© 2021 MICHIGAN RADIO
91.7 Ann Arbor/Detroit 104.1 Grand Rapids 91.3 Port Huron 89.7 Lansing 91.1 Flint
Play Live Radio
Next Up:
0:00
0:00
Available On Air Stations

Federal investigation into Chevy Volt fire danger ends

volt2012a_0.jpg
(photo by Steve Carmody/Michigan Radio)
/
The Chevy Volt

The government ended its safety investigation into the Chevrolet Volt on Friday after concluding that the Volt and other electric cars don't pose a greater fire risk than gasoline-powered cars.

The agency began studying the Volt last June after a fire broke out in one of the cars three weeks after it was crashed as part of safety testing. Two other fires occurred later related to separate safety tests, and NHTSA opened an official investigation into the vehicle on Nov. 25.

The agency and General Motors Co. know of no fires in real-world crashes.

GM and federal safety officials believe the fires were caused by coolant leaking from damaged plastic casing around the batteries after side-impact collisions. The coolant caused an electrical short, which sparked battery fires seven days to three weeks after the crashes.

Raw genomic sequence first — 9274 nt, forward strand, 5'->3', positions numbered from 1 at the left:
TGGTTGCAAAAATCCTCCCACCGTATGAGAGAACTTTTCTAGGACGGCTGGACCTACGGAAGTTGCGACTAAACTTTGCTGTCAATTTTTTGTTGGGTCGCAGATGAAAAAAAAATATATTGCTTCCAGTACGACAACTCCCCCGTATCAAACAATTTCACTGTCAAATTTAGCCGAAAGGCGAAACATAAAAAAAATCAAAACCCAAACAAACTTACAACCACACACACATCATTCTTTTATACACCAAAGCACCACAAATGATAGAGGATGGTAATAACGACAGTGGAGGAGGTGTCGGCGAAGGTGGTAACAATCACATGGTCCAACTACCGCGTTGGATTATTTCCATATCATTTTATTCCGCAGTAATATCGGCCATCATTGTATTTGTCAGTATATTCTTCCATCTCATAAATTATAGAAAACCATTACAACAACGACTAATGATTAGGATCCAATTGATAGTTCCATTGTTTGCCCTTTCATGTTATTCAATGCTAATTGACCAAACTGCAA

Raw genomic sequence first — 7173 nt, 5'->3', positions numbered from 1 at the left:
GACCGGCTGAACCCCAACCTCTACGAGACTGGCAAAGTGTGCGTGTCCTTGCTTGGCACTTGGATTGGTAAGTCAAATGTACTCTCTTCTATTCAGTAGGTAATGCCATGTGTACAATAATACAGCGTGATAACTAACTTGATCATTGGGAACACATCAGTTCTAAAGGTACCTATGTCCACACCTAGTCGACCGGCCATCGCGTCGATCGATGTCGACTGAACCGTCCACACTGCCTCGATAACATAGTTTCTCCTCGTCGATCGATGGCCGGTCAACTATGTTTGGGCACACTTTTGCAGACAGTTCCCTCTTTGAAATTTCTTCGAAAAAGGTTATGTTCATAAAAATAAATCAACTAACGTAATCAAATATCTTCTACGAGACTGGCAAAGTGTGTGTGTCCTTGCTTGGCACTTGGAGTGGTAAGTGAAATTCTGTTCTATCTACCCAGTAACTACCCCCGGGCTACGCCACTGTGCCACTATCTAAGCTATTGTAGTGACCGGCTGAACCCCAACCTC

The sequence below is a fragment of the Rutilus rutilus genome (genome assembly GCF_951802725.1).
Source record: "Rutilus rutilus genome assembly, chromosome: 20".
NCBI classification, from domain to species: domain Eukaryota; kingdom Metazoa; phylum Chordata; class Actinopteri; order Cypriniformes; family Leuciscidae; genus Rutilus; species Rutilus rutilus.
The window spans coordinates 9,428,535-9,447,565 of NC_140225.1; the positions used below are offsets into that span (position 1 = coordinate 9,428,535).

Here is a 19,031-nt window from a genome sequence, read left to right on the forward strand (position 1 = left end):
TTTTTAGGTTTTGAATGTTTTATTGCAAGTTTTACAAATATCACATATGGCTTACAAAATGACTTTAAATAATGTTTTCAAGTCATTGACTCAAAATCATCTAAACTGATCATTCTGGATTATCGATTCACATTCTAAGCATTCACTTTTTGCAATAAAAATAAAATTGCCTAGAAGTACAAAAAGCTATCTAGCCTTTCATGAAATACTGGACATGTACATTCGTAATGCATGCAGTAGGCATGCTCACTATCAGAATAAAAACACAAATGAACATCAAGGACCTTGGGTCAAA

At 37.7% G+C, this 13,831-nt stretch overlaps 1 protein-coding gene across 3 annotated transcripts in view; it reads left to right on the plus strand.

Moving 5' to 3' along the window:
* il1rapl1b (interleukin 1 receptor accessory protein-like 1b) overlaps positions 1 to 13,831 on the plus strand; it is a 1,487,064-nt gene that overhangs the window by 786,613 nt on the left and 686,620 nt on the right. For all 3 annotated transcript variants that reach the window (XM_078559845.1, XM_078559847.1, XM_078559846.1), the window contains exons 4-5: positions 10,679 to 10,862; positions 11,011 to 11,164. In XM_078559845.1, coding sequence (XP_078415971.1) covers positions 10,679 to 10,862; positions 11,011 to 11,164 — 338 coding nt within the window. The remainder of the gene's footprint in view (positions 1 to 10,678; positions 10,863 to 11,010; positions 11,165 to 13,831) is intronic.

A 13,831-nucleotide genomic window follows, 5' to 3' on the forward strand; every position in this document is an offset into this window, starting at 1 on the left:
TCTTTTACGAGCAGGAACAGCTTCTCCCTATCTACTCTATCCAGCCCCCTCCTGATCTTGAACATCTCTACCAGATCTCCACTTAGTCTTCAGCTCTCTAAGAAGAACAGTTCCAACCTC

GM announced earlier this month that it will add steel plates to approximately 12,000 existing Volts to protect the batteries in the event of a crash. The company has sold around 8,000 Volts and 4,000 are still for sale. GM is repairing the vehicles for free. NHTSA didn't order the recall, as it sometimes does after a safety investigation.

GM said Friday that NHTSA's decision to close the investigation is consistent with the results of its own internal testing. It said the steel plates will provide additional protection and minimize fire risk in the days and weeks after a crash.

NHTSA said Friday that it "continues to believe that electric vehicles show great promise as a safe and fuel-efficient option," and that based on available data, electric cars don't appear to be riskier than gas-powered ones.

But the agency said electric cars do have some specialized components, and the agency has developed guidelines for firefighters and other responders on how to handle electric cars after a crash.

Related Content